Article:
During my Clean Sweep, I began to notice some little things I was tolerating. One of them was the hard water stains on our old glassware. I tried everything possible to remove the stains, to no avail. So I purchased some lovely new ones and released the old ones.

What are you tolerating? Are you aware of how your tolerations are lowering your mood and energy level? What are you willing to do, today, about one of your tolerations?

Share your thoughts with us below or on our Transforming Self Transforming Space Page here and if you want to join the challenge you can do so by clicking here.


Day-3: Are The Changes You Make Inspiring Others?

Day-3: “Start Where You Are” Clean Sweep: 5-Day Challenge

An Old PhoneMy Clean Sweeping inspired my husband to let go of this phone he no longer uses.  If you live with a loved one, I’m curious to know if your de-cluttering efforts are inspiring them.


It’s never a good idea to scold or shame our housemates into doing things our way.  In my Mess to Success program, I teach the most effective ways to align on de-cluttering with those you live with.  For now, be willing to let your de-cluttering inspire those around you!


Who’s been inspired by your de-cluttering? Share your thoughts with us below or on our Transforming Self Transforming Space Page here and if you want to join the challenge you can do so by clicking here.


Day-2: How Many Containers Do You Need?

Day-2: “Start Where You Are” Clean Sweep: 5-Day Challenge

photo[1]Yesterday, I did a Clean Sweep of our kitchen and found some BPA plastic bottles, old pillboxes, and worn out plastic measuring spoons.  Out they go… into the recycle bin!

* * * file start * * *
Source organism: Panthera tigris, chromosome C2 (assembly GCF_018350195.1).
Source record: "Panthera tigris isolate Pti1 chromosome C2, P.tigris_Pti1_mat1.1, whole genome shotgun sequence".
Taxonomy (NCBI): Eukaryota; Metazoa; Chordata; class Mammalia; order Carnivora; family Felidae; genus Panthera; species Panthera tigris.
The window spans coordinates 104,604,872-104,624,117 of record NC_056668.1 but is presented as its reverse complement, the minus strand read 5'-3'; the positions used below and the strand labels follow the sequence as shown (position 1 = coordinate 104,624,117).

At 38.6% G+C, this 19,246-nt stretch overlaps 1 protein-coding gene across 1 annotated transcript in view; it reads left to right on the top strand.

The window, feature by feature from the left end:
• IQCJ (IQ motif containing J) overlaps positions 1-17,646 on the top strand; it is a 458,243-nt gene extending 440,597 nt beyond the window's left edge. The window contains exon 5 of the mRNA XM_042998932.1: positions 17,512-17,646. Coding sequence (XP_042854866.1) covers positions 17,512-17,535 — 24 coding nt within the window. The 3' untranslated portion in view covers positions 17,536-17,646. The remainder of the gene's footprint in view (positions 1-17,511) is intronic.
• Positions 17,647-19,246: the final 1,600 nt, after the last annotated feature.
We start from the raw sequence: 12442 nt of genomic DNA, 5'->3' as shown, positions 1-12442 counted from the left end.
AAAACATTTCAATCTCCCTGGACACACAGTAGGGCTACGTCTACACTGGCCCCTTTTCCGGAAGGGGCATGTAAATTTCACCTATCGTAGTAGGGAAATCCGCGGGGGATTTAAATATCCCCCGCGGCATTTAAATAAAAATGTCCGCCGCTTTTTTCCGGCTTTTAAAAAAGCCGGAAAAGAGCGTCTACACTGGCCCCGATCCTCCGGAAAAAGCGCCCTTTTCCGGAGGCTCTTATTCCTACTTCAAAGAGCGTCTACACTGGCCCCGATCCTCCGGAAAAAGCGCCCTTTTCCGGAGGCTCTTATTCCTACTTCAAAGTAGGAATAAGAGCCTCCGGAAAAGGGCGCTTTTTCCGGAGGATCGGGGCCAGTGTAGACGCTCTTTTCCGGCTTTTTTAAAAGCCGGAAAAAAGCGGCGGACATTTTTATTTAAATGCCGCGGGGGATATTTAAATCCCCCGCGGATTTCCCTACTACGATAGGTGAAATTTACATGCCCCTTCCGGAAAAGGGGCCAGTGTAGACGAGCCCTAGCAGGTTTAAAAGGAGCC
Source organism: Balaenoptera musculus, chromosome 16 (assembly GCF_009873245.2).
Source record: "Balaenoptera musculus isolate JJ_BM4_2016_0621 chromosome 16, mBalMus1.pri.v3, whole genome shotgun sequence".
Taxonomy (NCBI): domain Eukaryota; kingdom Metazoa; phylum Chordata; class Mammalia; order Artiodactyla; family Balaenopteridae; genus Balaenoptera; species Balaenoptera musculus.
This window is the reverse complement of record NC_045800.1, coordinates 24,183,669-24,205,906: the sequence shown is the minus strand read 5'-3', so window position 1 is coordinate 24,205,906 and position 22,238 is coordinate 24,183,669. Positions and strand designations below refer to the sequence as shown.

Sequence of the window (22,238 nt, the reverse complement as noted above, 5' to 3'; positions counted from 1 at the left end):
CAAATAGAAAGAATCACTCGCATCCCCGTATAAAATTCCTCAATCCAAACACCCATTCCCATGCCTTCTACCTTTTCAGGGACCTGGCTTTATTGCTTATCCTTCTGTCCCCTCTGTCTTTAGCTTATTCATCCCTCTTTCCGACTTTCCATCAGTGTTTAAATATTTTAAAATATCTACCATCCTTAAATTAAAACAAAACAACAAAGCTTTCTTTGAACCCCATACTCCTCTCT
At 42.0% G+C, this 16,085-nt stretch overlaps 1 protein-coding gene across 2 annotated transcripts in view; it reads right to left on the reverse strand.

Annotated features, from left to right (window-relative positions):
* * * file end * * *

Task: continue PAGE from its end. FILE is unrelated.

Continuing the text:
I just love containers, of all kinds.  Maybe you do, too.
  • Glass jars and pyrex bowls for storing soups or leftovers in the fridge.
  • Crystal vases for fresh flowers.
  • Plastic and paper grocery store bags, for giving items away.
  • Water bottles and thermoses.
 The thing is, empty containers can easily fill up our drawers and cupboards.  So, I had to learn how many I actually needed.
  • There’s just two of us in this empty nest now; I don’t need more than 5 storage bowls for leftovers.  I can recycle some of those glass jars (keeping the ones I’ll use for gifts of my homemade soup or granola in the cupboard over the fridge).
  • Years ago, I edited my collection of vases, gave half of them away and only saved the best.  Since our kitchen space is limited, I store them down the hall on the bottom shelf of a cabinet.
  • I allotted a tiny space for plastic and paper bags, and recycle any more than the space allows.
  • This year, I edited our collection of water bottles, giving away the BPA plastic ones, and thermos, giving away all but the stainless steel.
Here’s a Truth: we can’t say YES to what we DO want until we say NO to what we DON’T want.  We can’t say yes to a lovely spacious kitchen until we say say no to all excess.
Yes, I love containers.  No, I don’t want them overflowing my drawers and cupboards and ruining my sense of peace.  So I learned what I actually needed and taught myself to limit the ones I allow in my space.


And the good news: When we set boundaries for our stuff, it’s easier to set boundaries with our time, our attention, our money, our energy.  It’s easier to manage our life!


How are you setting boundraries?  Share your thoughts with us below or on our Transforming Self Transforming Space Page here and if you want to join the challenge you can do so by clicking here.


Day-1: Expired Not Desired

Day-1: “Start Where You Are” Clean Sweep: 5-Day Challenge

Tylenol BottleI decided to start my Clean Sweep with something simple: our Medicine Cabinet, which we actually keep on a turntable on a kitchen cupboard shelf.

I found only this one bottle of Children’s Tylenol that had expired. So, out it goes!

While I was at it, I cleaned and straightened up the whole cupboard. It only took a few more minutes and makes me smile when I open the cupboard doors.

Is there anything in your life that is expired?  Share your thoughts with us below or on our Transforming Self Transforming Space Page here and if you want to join the challenge you can do so by clicking here.